September 8, 2023 • By Dennis Beaver

“Mr. Beaver, I was recently put in charge of sales for our plumbing supply company. While I have a great deal of product knowledge and have been in sales for decades, I am unsure of myself in this new role. Do you know of something out there that would help transform me from a sales guy to someone who can impact our growth, something like a business executives cookbook? Thanks, ‘Rob.’”

I do indeed, and cookbook is the best way to describe one of the best reads of any business book dedicated to sales that I’ve been asked to review.

Out this October … “The Growth Leader: Strategies to Drive the Top and Bottom Lines,” by Scott K. Edinger, reminds me of the Good Housekeeping Cookbook in its accessibility and practical approach to guiding sales executives toward attainable, positive outcomes.

Edinger bridges the gap between the needs of a business leader in the abstract, and the practical requirements of a sales staff out in the field. This is not a theoretical discussion of leadership concepts, instead, it is hands-on “here’s what to do and why,” which is free from much of the mumbo jumbo often found in “leadership” books.

I had a chance to sit down with Scott and look at what will negatively impact Rob’s plans to increase growth and profitability of his company.

What a Leader in Rob’s Situation Must Avoid

(1) Resist the urge to just push your sales team out to sell more.

Why? Merely increasing sales volume sacrifices the quality of the interaction between the sales team and your customers.

In a consultative or solution oriented business, more activity doesn’t always mean more sales or better results, as it does little to develop long-term relationships with your customer.

That cannot be over emphasized; your sales team is the voice of your board to the people who keep the lights on – your customers!

So, view and treat your sales team as an integral part of the organization, not just order-takers. While more sales activity can drive more transactional business, that is less valuable in the long-run.

(2) Don’t use compensation as the substitute for leadership.

Executives are fond of saying, “I’ve just got to make sure I compensate them right, and then they’ll do everything I need them to.”

However, compensation doesn’t make people better. As an executive, you need better selling interactions that help customers to see things differently, by helping them with expertise and insight your sales team can bring to the table.

You want customers who consider your people as problem solvers. Just rewarding sales alone does not encourage your employees to see themselves in that role.

Anybody who has sold something that has uniqueness or customization knows that experience of being with a customer and hearing, “Oh, wow, we can do that? You’ve got something that’ll do this? Interesting! I hadn’t thought about that. I came to you asking for an X you’re coming to me with X, Y and Z and it’s so much better because of what I need!”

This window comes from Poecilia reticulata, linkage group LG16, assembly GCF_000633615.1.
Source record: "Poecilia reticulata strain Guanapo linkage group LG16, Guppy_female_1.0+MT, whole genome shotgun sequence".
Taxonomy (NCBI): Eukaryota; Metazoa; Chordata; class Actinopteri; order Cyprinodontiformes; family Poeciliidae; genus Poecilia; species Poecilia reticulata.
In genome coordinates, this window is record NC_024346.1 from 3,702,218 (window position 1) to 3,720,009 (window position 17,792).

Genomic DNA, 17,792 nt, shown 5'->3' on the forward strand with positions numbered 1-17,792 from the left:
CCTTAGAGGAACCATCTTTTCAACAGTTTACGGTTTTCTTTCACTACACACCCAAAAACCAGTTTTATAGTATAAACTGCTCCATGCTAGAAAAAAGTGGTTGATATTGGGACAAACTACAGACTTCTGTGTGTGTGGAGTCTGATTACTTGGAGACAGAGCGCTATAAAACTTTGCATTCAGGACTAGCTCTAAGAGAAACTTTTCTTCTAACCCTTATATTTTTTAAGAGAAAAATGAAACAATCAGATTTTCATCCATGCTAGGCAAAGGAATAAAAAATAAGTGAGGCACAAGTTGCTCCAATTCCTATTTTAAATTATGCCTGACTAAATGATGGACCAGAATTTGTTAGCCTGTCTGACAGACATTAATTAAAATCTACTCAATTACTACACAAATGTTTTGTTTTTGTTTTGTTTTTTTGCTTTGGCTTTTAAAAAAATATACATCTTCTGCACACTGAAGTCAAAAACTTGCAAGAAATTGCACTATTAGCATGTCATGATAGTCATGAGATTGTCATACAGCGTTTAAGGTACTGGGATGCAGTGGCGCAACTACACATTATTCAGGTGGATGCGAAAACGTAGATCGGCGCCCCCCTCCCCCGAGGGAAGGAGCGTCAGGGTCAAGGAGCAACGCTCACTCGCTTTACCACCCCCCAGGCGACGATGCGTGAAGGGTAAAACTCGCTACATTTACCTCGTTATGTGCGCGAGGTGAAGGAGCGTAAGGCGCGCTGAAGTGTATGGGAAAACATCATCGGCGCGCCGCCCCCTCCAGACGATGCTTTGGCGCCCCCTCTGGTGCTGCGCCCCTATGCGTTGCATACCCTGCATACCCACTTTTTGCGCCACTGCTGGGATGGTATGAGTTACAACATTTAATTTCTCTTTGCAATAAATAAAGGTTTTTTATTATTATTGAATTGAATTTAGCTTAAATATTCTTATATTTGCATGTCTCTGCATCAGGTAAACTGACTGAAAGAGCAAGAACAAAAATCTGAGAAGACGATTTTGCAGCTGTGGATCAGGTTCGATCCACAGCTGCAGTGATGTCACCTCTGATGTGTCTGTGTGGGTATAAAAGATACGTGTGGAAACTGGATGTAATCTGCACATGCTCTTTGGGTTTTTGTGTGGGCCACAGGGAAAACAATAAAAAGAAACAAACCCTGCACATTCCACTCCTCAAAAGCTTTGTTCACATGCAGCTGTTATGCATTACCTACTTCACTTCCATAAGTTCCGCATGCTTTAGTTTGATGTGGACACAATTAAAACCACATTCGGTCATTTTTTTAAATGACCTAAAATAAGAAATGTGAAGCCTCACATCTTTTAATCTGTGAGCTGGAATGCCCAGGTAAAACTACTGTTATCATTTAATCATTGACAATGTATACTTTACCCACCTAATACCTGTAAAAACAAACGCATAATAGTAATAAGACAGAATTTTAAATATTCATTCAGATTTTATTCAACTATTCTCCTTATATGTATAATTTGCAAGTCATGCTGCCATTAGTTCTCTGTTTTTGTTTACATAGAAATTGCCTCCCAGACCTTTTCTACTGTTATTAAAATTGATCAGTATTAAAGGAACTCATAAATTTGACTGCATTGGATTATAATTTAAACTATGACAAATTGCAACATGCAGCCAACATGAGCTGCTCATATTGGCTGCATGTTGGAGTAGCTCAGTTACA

As problem solvers, your people are able to propose products and services that may cost a little more, but which address the customer’s real needs. So, it becomes building a problem-solving relationship with a customer that will often lead to the sale of so much more.

(3) When recruiting, don’t hire Mr. /Ms. Popularity and be seduced by charisma, or personality. Believe that only men are great salespeople. Fail to show appreciation!

At one time, having a sales personality was about being friendly, gregarious and entertaining. Today, strategic problem-solvers are far more important to a sales organization than a person who is personable on the golf course.

Business people don’t rely on friendship or collegiality that much since the pandemic.

Instead, it’s about how they create value. Sales has become a strategic role. So, don’t hire based on personality or popularity. Instead, hire based on depth, on people who are well-educated, articulate, and above all else, are curious, interested in your product or service, and love dialog, discussion, and helping.

Importantly, we need to get away from the vision that selling is very male. In fact, of the top performers on my own teams, more than half were women. And why?

It’s empathy and understanding. Women tend to score higher for aptitude in this arena. It is what allows a seller to make a connection and able to understand the buyer’s needs and provide a better solution.

Edinger concluded our interview with a message for all people in a leadership role:

“Show appreciation and validate the great things all of your people do for the company, especially sales teams. They truly are the ones who keep the lights on.”

“The Growth Leader: Strategies to Drive the Top and Bottom Lines” is as enjoyable a read as was my chat with the author. It is the best business-sales cookbook you’ll ever find.